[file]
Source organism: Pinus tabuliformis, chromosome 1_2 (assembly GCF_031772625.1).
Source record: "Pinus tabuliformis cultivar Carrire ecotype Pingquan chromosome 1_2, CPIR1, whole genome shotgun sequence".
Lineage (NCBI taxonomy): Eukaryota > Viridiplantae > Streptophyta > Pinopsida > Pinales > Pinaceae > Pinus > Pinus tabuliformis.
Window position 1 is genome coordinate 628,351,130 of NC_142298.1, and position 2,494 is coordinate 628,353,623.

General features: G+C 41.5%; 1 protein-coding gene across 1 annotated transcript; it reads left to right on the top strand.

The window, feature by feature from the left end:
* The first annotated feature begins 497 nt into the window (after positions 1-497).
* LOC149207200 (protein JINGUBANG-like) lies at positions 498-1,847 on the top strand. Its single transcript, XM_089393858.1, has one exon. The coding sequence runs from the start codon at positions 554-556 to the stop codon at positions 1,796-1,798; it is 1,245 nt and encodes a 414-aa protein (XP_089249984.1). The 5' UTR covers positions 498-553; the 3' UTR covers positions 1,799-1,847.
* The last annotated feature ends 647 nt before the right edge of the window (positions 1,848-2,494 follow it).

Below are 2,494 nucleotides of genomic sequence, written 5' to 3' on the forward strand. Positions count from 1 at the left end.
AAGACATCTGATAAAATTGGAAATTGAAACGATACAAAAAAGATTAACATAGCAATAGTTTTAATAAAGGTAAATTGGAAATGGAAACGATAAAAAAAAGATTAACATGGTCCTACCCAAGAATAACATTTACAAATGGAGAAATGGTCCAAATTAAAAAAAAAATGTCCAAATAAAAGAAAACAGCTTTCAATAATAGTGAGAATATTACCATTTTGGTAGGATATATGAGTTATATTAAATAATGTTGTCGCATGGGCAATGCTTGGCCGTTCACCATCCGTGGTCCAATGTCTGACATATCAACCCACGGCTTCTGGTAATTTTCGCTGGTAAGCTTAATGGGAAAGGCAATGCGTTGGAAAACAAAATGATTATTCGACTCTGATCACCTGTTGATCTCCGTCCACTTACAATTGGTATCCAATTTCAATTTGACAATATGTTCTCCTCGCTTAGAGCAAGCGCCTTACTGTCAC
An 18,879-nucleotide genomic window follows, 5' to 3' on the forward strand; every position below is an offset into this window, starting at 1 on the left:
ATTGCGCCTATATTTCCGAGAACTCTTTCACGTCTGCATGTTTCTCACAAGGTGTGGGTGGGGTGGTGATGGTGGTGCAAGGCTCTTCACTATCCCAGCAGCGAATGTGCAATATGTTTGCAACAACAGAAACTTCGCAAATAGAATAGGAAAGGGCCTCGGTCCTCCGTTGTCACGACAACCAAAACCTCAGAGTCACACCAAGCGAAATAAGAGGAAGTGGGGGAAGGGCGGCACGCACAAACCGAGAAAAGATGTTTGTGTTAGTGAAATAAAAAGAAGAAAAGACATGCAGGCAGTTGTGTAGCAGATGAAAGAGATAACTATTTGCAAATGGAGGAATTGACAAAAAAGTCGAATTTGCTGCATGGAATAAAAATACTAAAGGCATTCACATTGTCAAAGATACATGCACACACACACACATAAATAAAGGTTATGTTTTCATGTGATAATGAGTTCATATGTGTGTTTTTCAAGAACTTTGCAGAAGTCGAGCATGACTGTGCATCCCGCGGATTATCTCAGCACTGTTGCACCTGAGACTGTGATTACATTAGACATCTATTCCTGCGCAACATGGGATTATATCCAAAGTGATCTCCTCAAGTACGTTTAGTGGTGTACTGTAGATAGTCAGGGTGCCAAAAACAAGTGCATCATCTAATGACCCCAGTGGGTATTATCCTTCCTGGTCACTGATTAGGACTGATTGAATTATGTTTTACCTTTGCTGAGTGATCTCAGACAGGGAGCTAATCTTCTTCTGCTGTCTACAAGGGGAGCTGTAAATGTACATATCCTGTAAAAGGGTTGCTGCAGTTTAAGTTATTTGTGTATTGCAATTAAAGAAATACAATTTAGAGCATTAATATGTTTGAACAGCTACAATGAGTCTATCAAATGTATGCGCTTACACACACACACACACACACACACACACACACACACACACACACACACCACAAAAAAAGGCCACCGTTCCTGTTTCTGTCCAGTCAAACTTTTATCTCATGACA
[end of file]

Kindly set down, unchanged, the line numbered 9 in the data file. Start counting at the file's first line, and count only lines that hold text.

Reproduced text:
* The last annotated feature ends 647 nt before the right edge of the window (positions 1,848-2,494 follow it).